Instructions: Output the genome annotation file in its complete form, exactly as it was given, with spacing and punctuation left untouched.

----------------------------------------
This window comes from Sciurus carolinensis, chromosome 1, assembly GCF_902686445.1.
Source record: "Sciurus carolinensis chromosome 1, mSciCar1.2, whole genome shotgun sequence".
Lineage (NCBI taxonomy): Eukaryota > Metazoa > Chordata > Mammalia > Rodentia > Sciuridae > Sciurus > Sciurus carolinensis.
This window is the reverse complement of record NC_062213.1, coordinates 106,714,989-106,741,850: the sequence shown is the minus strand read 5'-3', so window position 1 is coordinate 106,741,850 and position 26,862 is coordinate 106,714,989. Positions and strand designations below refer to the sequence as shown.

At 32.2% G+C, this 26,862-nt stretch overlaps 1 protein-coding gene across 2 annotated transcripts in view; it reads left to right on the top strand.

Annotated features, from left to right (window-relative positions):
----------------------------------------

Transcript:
This window comes from Sciurus carolinensis, chromosome 1, assembly GCF_902686445.1.
Source record: "Sciurus carolinensis chromosome 1, mSciCar1.2, whole genome shotgun sequence".
Lineage (NCBI taxonomy): Eukaryota > Metazoa > Chordata > Mammalia > Rodentia > Sciuridae > Sciurus > Sciurus carolinensis.
This window is the reverse complement of record NC_062213.1, coordinates 106,714,989-106,741,850: the sequence shown is the minus strand read 5'-3', so window position 1 is coordinate 106,741,850 and position 26,862 is coordinate 106,714,989. Positions and strand designations below refer to the sequence as shown.

At 32.2% G+C, this 26,862-nt stretch overlaps 1 protein-coding gene across 2 annotated transcripts in view; it reads left to right on the top strand.

Annotated features, from left to right (window-relative positions):